One Woman’s Story:
Georgeanne talks about living with HIV, and how you — through TIHAN — make a difference to her
On the surface, Georgeanne is a wonderful, loving, dynamic and courageous woman. She relates well to all kinds of people, in part because of her diverse ethnicity–Latina, African-American, Native American, and Asian. Her family is very important to her. She is a mother and a grandmother and a caregiver. She is a veteran, having served our country in the armed services.
Georgeanne is also one of the growing number of women who are living with HIV, the virus that causes AIDS.
When you see her and speak with her, you see and feel warmth, understanding, and a powerful, compassionate, and courageous energy.
Georgeannie’s life has been difficult. She is a survivor of rape. She was further traumatized by learning that she was infected with HIV. For many victims of rape, a sense of shame prevents them from telling people what happened. For many people living with HIV, the stigma of the disease also keeps them silent and closeted.
Six years ago, Georgeannie made a decision to stop living in fear and shame and to stand up and tell the truth about what happened to her. But she has faced consequences from being so open. She was condemned by members of the church that she was attending. Some members of her family shunned her. Her son’s girlfriend would not allow her to see her grandchild because they were afraid she would infect them. Her children and grandchildren have heard people call her very hateful and demeaning names. Georgeannie’s story is one of pain and rejection and judgment, but is also a story of acceptance and unconditional love. With a deep well of courage and hope, Georgeannie has walked through the valley of the shadow of death—both literally and metaphonically—and has discovered a faith and a sense of purpose and mission.
The hardest part of living with HIV for Georgeannie is that it forces her to slow down. By her nature, Georgeannie is a social person and loves to be active, always busy with her family and her work. When the disease began affecting her energy, she no longer had the stamina to work full-time and was often too tired to take care of her family. She lost her job and her home, and had to be separated from her children.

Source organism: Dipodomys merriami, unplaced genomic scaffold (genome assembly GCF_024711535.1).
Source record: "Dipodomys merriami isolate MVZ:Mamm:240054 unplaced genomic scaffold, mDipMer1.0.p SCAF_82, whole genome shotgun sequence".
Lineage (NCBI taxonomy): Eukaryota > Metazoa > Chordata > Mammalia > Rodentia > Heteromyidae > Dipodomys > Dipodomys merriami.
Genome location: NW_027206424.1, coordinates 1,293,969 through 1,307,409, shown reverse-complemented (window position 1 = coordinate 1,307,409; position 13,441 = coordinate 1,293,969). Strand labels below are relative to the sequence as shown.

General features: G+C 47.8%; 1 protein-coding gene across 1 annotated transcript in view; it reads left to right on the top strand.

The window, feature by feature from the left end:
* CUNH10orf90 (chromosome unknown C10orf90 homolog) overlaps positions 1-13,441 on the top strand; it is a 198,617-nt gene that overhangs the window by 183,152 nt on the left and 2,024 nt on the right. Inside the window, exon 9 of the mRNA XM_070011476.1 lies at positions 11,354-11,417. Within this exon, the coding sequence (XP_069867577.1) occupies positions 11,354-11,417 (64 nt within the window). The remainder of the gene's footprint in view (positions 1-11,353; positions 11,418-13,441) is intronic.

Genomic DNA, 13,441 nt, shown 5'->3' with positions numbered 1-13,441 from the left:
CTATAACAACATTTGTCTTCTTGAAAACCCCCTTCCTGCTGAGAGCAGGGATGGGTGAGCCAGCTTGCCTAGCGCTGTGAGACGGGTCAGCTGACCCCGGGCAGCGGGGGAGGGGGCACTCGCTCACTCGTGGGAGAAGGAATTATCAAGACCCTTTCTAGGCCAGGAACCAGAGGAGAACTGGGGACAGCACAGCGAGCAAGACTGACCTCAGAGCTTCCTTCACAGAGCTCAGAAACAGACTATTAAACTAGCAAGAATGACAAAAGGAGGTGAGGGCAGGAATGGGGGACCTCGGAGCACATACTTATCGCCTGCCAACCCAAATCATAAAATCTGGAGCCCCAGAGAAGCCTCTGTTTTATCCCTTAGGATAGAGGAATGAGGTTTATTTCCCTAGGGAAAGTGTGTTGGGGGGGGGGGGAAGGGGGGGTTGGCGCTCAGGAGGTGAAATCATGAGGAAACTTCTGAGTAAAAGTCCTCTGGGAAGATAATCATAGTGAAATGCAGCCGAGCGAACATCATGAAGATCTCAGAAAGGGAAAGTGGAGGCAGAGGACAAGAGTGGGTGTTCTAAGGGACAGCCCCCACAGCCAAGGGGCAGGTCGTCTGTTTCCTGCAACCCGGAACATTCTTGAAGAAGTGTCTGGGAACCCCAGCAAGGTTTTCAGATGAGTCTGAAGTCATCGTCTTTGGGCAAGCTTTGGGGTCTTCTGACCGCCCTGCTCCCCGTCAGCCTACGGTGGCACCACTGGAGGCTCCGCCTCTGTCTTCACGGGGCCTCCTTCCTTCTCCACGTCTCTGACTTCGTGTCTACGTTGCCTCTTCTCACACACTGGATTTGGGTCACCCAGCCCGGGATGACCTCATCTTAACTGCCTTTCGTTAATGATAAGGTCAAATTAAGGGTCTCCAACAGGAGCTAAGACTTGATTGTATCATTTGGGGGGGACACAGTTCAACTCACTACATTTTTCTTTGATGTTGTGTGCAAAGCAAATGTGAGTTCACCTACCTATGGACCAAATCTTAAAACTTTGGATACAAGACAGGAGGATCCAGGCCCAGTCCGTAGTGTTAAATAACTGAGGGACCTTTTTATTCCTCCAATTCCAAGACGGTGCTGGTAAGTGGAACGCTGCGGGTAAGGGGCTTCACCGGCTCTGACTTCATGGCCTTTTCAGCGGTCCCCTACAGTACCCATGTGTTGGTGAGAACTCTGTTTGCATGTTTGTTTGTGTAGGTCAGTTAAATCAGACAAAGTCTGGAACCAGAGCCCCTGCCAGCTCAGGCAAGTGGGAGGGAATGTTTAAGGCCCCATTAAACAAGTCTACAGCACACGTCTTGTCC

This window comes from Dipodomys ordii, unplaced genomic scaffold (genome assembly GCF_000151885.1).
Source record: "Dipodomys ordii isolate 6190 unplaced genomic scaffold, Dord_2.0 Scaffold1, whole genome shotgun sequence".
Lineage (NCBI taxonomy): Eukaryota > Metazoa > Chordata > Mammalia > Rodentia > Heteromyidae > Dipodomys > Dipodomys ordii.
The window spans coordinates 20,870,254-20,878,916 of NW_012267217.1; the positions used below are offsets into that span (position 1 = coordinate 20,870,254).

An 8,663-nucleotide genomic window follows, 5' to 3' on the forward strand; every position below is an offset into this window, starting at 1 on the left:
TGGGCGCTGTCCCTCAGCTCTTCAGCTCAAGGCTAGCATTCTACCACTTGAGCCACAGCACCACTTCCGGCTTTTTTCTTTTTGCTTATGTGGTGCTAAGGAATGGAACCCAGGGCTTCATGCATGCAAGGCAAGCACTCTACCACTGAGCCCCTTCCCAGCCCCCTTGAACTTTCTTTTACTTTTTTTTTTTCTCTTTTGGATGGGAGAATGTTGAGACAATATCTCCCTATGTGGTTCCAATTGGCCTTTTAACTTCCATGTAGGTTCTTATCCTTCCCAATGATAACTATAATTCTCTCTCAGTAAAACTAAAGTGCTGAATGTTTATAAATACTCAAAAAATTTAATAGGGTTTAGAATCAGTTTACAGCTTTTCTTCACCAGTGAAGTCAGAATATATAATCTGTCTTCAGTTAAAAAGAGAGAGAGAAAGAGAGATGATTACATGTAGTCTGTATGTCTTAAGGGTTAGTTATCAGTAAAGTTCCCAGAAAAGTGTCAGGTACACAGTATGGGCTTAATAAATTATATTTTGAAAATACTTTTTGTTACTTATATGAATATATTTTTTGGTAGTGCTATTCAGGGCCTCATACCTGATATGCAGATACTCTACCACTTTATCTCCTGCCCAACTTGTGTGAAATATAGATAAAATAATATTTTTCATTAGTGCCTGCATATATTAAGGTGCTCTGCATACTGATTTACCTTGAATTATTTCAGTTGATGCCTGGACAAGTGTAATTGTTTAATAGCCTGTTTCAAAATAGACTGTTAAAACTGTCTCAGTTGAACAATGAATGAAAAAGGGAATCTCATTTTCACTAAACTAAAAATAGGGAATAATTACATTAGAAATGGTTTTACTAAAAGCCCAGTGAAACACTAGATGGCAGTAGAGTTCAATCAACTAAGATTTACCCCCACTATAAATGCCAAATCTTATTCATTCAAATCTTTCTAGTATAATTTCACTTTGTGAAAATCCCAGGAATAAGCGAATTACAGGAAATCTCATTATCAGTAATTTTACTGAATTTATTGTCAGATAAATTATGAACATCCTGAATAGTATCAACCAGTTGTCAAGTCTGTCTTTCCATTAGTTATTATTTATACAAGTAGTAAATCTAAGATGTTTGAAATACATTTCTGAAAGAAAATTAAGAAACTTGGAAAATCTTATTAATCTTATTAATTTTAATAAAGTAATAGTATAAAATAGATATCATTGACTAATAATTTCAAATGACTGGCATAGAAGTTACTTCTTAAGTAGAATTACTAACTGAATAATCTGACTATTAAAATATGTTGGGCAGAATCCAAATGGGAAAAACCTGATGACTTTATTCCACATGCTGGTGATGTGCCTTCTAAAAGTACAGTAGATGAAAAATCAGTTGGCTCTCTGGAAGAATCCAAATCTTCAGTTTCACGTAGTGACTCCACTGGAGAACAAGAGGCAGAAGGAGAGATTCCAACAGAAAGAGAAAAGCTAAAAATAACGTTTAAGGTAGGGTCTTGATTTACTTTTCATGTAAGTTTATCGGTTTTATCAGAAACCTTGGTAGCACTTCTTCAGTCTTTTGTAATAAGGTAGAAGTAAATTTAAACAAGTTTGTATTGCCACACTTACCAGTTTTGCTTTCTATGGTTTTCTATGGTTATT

The pain and the stigma were too much for Georgeannie. She hid. She took shelter in a housing program for people living with HIV, refusing to leave unless it was totally necessary for food or doctor’s appointments. Each month, she saw her neighbors get on a van to go to Poz Café, a lunch program for people living with HIV sponsored by the Tucson Interfaith HIV/AIDS Network (TIHAN). But Georgeannie wouldn’t go. She was embarrassed to be identified in public with other people living with this disease. And, even though she desperately needed the items that were distributed in the care packages at Poz Cafe, she couldn’t bring herself to go.
Until one day, when all of her neighbors were getting into the van, and one seat was left. Her neighbor Sterling yelled out to her: “Come on, just come once! You can do it, we have a seat open. Come on!” Something inside her soul said “yes,” and Georgeannie got on the van, and had her first Poz Cafe experience, which changed her life.
When Georgeannie walked into the Poz Café, people greeted her, hugged her, talked to her, and treated her with respect. “I was amazed and overwhelmed. It had been so long since I had been treated like a normal person. Here were these strangers who hugged me. They weren’t afraid to touch me.” Georgeannie experienced the embrace of TIHAN volunteers from congregations, people of faith who didn’t see her or treat her as a sinner but as a glorious child of God.
After the lunch, after talking with others who were living with HIV, and after playing Bingo, Georgeannie was given a care package. “I didn’t want to take a ‘hand out,’ but it wasn’t given as a hand out. It was given as a gift.”
Georgeannie will tell you that Poz Café is what motivated her to open up, to see love and compassion again, and to count her blessings. It helped her to live again. Since then, she has been an unstoppable force of love and compassion. She fearlessly tells her story to faith communities, to schools, to newspaper and television reporters, to anyone who will listen.
“People need to know that we are all the same, it doesn’t matter how you were infected with HIV, but that we are all just people. People who are living with HIV.”
There is a greater understanding of HIV and more acceptance, Georgeanne says, and things are getting better, but there is still a great deal of fear and misconception. “I am doing everything I can to change that. I see it as my duty. I hope others will stand with me to educate our kids and our families.”
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